Sally Helgesen, cited in Forbes as the world’s premier expert on women’s leadership, is an internationally bestselling author, speaker, and leadership coach. She has been ranked #6 among the world’s top 30 leadership thinkers by Global Gurus, honored by the coaching consortium MEECO for her transformational influence on organizational cultures, and chosen as the Thinkers 50/Marshall Goldsmith world’s top coach for women leaders.
Below, Sally shares 5 key insights from her new book, Rising Together: How We Can Bridge Divides and Create a More Inclusive Workplace. Listen to the audio version—read by Sally herself—in the Next Big Idea App.
1. Diversity requires inclusion.
The term inclusive culture might sound fuzzy, yet it can be clearly defined. It’s a culture in which the largest possible percentage of people feel ownership in the organization, viewing it as “we,” not “they”; believe that they are valued for their potential as well as their contributions; and perceive that how they matter is not strictly tied to their positional power.
Building such cultures has become tougher as organizations have grown more diverse. For the simple reason that those outside the leadership mainstream are more likely to feel, and to be, excluded. As a result, diversity and inclusion have become yoked together.
Failing to distinguish between these terms can undermine our efforts to address them. Diversity describes the nature of the global talent pool that companies must draw from. This is true whether you’re a health care system, a biotech, or a retailer in the local strip mall. Inclusion, by contrast, is the only sustainably useful method for leading a diverse range of people in a way that ensures they feel part of the larger whole.
Not understanding this distinction between diversity and inclusion can create confusion for anyone leading a team or managing a business. For example, leaders routinely describe diversity as a goal. This makes no sense. It’s our reality, not an aspiration. Inclusion is not about being wonderful people. Even less about being “woke.” It’s about being effective, and remaining competitive.
2. The “hows” matter.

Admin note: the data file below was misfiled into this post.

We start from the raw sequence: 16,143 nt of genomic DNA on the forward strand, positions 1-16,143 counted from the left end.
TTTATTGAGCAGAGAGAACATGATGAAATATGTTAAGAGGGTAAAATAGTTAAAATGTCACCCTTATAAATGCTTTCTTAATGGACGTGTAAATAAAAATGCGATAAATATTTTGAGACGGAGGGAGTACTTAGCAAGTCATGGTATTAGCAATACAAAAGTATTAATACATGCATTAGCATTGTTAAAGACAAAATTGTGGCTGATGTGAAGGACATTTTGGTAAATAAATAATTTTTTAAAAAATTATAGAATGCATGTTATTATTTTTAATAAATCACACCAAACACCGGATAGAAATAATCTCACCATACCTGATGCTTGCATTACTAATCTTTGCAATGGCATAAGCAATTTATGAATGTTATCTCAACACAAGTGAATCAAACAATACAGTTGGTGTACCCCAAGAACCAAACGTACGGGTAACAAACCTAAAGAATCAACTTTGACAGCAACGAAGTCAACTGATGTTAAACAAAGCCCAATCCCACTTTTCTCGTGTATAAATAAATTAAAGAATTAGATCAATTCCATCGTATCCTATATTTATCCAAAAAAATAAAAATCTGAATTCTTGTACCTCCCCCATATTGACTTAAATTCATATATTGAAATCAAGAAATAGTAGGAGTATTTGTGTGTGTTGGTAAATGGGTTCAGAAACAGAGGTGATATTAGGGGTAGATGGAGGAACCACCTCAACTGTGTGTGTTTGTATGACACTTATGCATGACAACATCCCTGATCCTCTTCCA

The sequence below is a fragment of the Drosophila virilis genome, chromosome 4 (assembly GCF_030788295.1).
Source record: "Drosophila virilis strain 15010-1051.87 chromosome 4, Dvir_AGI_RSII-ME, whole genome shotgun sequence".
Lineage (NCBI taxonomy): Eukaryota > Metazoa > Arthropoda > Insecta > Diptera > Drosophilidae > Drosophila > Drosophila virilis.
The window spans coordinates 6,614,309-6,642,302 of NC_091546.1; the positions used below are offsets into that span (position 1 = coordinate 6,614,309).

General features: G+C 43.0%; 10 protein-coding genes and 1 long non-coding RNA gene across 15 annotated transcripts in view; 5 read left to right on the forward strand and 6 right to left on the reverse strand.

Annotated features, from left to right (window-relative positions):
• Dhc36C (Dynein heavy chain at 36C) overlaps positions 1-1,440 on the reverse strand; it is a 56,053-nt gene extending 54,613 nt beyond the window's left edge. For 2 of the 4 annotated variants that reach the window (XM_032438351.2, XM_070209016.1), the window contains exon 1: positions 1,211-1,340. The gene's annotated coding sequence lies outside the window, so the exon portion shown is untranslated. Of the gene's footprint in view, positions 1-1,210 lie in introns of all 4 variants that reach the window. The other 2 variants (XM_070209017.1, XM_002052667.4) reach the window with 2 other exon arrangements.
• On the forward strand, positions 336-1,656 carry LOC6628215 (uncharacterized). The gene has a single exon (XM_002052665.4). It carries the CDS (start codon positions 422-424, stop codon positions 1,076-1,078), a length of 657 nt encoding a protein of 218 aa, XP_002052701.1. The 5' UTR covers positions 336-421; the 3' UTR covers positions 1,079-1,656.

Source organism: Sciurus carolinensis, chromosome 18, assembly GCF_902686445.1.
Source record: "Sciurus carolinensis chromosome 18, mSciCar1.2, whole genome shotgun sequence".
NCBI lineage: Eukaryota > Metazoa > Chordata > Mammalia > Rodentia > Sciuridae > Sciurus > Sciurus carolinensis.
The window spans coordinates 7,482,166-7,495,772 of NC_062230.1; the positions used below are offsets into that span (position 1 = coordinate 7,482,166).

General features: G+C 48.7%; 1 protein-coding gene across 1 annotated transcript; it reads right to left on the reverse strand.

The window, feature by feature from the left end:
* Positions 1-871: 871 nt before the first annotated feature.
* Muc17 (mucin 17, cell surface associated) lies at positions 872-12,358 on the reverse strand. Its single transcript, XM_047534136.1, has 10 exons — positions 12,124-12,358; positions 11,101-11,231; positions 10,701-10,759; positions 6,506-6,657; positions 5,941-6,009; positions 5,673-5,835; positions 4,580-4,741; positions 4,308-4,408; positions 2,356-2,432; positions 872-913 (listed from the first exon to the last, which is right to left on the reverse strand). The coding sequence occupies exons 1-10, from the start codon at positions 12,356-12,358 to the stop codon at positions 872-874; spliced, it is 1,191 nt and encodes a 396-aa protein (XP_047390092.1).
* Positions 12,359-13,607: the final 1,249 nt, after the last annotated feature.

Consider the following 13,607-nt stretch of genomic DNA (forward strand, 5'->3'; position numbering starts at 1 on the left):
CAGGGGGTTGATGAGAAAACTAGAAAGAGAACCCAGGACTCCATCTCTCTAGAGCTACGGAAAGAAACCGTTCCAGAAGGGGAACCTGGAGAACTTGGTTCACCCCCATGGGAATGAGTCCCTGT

People are ditching jobs in record numbers. This only highlights the need to build cultures that keep people engaged. But knowing why it’s important only gets us so far.
This was vividly brought home to me a few years ago when I was delivering a workshop at the Construction Super-Conference in Las Vegas. My topic was women’s leadership, so I expected perhaps 100 women struggling to make their voices heard and claim their value in a heavily male industry. But when I arrived at my session, I found a standing room-only crowd of nearly 300 people—almost 70 percent of them men.
“Don’t waste your time telling us the reasons we need to get good at this.”
My prepared remarks felt misjudged, so I asked the male participants why they’d come. They talked about the difficulties they had attracting—and especially retaining—talented women. They said that, given the composition of today’s workforce—who is available for hire—they saw no way to remain successful if they didn’t become better places for women and other historic outsiders to work.
Then one manager stood and said: please, don’t waste your time telling us the reasons we need to get good at this. We get it. We just don’t know how to do it. We don’t have a clue. I knew then that my task must be to provide some “hows”.
3. It’s behavior, not bias.
For the last 20 years, companies have been trying to build inclusion by urging their people to confront unconscious biases. Yet this is rarely effective, for the simple reason that others don’t respond to the thoughts running through our heads. They respond based on what we do. Since it’s easier to act our way into new ways of thinking than to think our way into new ways of acting, focusing on actions is likely to be more successful.
We all know how this works. We think we don’t like someone, but we go out of our way to treat them with attention and respect. We listen patiently to what they say. As a result, the other person reacts positively, and may start regarding us an ally. We’re then more apt to start liking that person based on their response than if we had decided we should like them.